While Christianity often espouses a concept of a divine God versus a fallen angel called Lucifer or Satan, Judaism has no such concept. No angel, including Satan, in Jewish scripture opposes God. The word "Satan" in the Torah – the Hebrew Bible – literally means "the challenger." Satan is often seen as an angel sent by God to test human beings' commitment to his commands. A related concept is the HaSatan – "the hinderer" – a term that represents the soul struggling with whether to do God's will or yield to sin.
Good and Bad Inclinations
One can understand the relationship between God and Satan in the Torah by thinking of the HaSatan as an adversary embedded by God in the soul of every human being. Almost like a conscience, the adversary is the inclination to do evil. Judaism calls this inclination the "yetzer hara." Rather than a physical being, such as the Satan of Christianity, the yetzer hara is a metaphor for mankind's sinful nature. Likewise, Jewish texts teach that there is also an inclination in people to want to do good. This is called the "yetzer hatov," and it develops as a person matures from childhood to young adulthood.
Biblical References to Satan
While the concept of Satan is typically thought of metaphorically in Judaism, the physical essence of a Satan-like figure does appear once in the Torah. In the Book of Job, Satan is depicted as an angel who tests the righteousness of Job. This man enjoys a life full of riches and success. Satan asks God to let him tempt Job to ascertain the strength of Job's faith. Job's children die, he loses all his money and he becomes gravely ill, but still he does not turn his back on God. The Jewish faith interprets this concept of Satan in Job as the temptation to want to forsake God even when Job's life is turned upside down.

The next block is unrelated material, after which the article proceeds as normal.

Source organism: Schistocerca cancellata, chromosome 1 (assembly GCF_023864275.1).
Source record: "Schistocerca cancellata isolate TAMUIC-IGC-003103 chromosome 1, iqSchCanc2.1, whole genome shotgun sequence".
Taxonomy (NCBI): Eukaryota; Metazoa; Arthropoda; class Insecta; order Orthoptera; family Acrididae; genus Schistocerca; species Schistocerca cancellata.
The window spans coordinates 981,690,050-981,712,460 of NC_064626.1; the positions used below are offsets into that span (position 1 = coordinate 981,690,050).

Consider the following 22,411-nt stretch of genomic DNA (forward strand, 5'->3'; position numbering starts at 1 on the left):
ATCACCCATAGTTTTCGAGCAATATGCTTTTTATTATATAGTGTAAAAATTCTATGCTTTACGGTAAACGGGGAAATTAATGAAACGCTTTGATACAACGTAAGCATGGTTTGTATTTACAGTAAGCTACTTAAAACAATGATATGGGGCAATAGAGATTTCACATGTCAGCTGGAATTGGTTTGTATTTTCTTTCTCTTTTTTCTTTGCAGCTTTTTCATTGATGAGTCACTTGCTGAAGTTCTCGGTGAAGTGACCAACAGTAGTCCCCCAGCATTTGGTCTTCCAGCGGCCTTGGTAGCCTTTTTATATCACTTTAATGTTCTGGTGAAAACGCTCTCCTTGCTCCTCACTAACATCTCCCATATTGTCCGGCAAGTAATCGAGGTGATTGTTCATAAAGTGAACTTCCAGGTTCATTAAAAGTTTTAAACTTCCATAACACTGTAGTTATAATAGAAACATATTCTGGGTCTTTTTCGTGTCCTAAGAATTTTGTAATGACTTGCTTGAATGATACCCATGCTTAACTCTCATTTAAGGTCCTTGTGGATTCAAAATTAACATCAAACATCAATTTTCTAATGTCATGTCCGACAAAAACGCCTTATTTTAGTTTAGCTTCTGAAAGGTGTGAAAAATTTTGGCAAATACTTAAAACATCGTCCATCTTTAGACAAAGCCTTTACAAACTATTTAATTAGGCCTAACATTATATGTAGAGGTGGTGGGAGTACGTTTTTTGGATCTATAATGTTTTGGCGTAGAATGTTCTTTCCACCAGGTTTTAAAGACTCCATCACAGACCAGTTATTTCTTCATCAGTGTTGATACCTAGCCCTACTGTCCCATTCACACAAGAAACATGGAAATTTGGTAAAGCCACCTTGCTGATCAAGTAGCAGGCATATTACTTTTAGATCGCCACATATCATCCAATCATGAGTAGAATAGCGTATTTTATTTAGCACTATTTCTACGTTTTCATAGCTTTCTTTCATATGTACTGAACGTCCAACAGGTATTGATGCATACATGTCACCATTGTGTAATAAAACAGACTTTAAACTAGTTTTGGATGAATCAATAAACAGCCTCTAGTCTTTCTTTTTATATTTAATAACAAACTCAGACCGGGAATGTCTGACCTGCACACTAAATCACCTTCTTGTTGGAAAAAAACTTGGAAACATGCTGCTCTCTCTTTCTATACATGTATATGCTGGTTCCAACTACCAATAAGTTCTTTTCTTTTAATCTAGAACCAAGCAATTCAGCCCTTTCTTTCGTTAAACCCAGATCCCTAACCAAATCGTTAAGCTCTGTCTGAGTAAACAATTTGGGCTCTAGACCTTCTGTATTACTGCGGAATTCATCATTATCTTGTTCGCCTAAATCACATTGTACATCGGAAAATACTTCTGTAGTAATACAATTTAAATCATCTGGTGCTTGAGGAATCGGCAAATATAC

Temptation vs. Original Sin
The Christian concept of original sin – that humans are born sinners in need of God's salvation – is an alien concept in Judaism. Original sin is linked to Satan because Christians see Satan as the ultimate evil, using sin to destroy God's creation. On the contrary, Jewish scripture teaches that humans are born with a pure soul. Contrary to popular belief, the Bible does not mention Satan in physical form – nor does it even use the word "Satan" – in the context of a serpent tempting Eve in the Garden of Eden. Jews interpret this to mean that Adam and Eve's sin was not obeying God's commandment to not eat the fruit. Because they gave into the temptation, humans must grapple with yetzer hara.
Gan Eden, Gehinnom and The World to Come
Satan is also often thought of in a Christian context as the guardian of hell, the afterlife for unrepentant sinners. Since Satan is not seen as a physical being in Judaism, this concept of hell does not exist. The Torah mentions two possible options in the afterlife – Gan Eden and the World to Come. Truly faithful Jews will be rewarded with a place in Gan Eden upon their death. Those who have been less than completely righteous go to a place called Gehinnom, a Jewish version of purgatory where the soul is purified. After some time in Gehinnom – but never more than 11 months – the soul may move on to Gan Eden. The souls of truly evil people are destroyed by God, but they are not sent to any sort of "hell." The World to Come is a term used by Jews to refer to the state of earth after the Messiah appears. As "heaven on earth," the World to Come is a peaceful and prosperous place for the faithful.
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